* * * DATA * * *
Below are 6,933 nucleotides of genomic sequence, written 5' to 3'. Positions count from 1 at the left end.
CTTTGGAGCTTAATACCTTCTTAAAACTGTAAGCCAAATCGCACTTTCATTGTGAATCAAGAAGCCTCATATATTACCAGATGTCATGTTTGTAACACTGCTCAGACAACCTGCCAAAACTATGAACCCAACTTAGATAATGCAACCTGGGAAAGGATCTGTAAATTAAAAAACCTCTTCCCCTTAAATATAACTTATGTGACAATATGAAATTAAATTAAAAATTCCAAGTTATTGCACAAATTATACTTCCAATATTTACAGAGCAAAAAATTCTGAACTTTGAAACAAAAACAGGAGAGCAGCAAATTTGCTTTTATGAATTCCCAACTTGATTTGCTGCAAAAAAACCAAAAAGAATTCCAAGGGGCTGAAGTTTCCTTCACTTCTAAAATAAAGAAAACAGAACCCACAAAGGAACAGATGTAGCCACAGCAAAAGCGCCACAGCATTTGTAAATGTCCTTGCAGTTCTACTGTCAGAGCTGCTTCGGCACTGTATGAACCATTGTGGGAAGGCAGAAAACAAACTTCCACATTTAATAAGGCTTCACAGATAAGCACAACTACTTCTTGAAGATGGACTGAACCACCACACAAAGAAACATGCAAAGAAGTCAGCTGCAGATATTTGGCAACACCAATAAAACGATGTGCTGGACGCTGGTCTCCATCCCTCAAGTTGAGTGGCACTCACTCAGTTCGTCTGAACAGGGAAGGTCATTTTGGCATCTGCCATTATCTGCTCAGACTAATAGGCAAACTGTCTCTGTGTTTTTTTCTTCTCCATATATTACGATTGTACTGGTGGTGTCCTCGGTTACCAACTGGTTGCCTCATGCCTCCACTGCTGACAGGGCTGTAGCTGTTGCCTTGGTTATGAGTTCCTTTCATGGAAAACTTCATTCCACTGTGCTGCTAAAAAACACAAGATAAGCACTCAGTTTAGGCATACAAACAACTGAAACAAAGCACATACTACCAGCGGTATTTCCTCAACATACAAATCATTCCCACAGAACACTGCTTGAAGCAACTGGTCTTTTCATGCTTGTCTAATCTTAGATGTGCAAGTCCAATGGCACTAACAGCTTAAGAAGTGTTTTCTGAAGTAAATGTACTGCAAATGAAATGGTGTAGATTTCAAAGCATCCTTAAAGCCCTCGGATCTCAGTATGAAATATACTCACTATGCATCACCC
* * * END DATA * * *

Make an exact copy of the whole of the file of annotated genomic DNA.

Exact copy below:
Below are 6,933 nucleotides of genomic sequence, written 5' to 3'. Positions count from 1 at the left end.
CTTTGGAGCTTAATACCTTCTTAAAACTGTAAGCCAAATCGCACTTTCATTGTGAATCAAGAAGCCTCATATATTACCAGATGTCATGTTTGTAACACTGCTCAGACAACCTGCCAAAACTATGAACCCAACTTAGATAATGCAACCTGGGAAAGGATCTGTAAATTAAAAAACCTCTTCCCCTTAAATATAACTTATGTGACAATATGAAATTAAATTAAAAATTCCAAGTTATTGCACAAATTATACTTCCAATATTTACAGAGCAAAAAATTCTGAACTTTGAAACAAAAACAGGAGAGCAGCAAATTTGCTTTTATGAATTCCCAACTTGATTTGCTGCAAAAAAACCAAAAAGAATTCCAAGGGGCTGAAGTTTCCTTCACTTCTAAAATAAAGAAAACAGAACCCACAAAGGAACAGATGTAGCCACAGCAAAAGCGCCACAGCATTTGTAAATGTCCTTGCAGTTCTACTGTCAGAGCTGCTTCGGCACTGTATGAACCATTGTGGGAAGGCAGAAAACAAACTTCCACATTTAATAAGGCTTCACAGATAAGCACAACTACTTCTTGAAGATGGACTGAACCACCACACAAAGAAACATGCAAAGAAGTCAGCTGCAGATATTTGGCAACACCAATAAAACGATGTGCTGGACGCTGGTCTCCATCCCTCAAGTTGAGTGGCACTCACTCAGTTCGTCTGAACAGGGAAGGTCATTTTGGCATCTGCCATTATCTGCTCAGACTAATAGGCAAACTGTCTCTGTGTTTTTTTCTTCTCCATATATTACGATTGTACTGGTGGTGTCCTCGGTTACCAACTGGTTGCCTCATGCCTCCACTGCTGACAGGGCTGTAGCTGTTGCCTTGGTTATGAGTTCCTTTCATGGAAAACTTCATTCCACTGTGCTGCTAAAAAACACAAGATAAGCACTCAGTTTAGGCATACAAACAACTGAAACAAAGCACATACTACCAGCGGTATTTCCTCAACATACAAATCATTCCCACAGAACACTGCTTGAAGCAACTGGTCTTTTCATGCTTGTCTAATCTTAGATGTGCAAGTCCAATGGCACTAACAGCTTAAGAAGTGTTTTCTGAAGTAAATGTACTGCAAATGAAATGGTGTAGATTTCAAAGCATCCTTAAAGCCCTCGGATCTCAGTATGAAATATACTCACTATGCATCACCC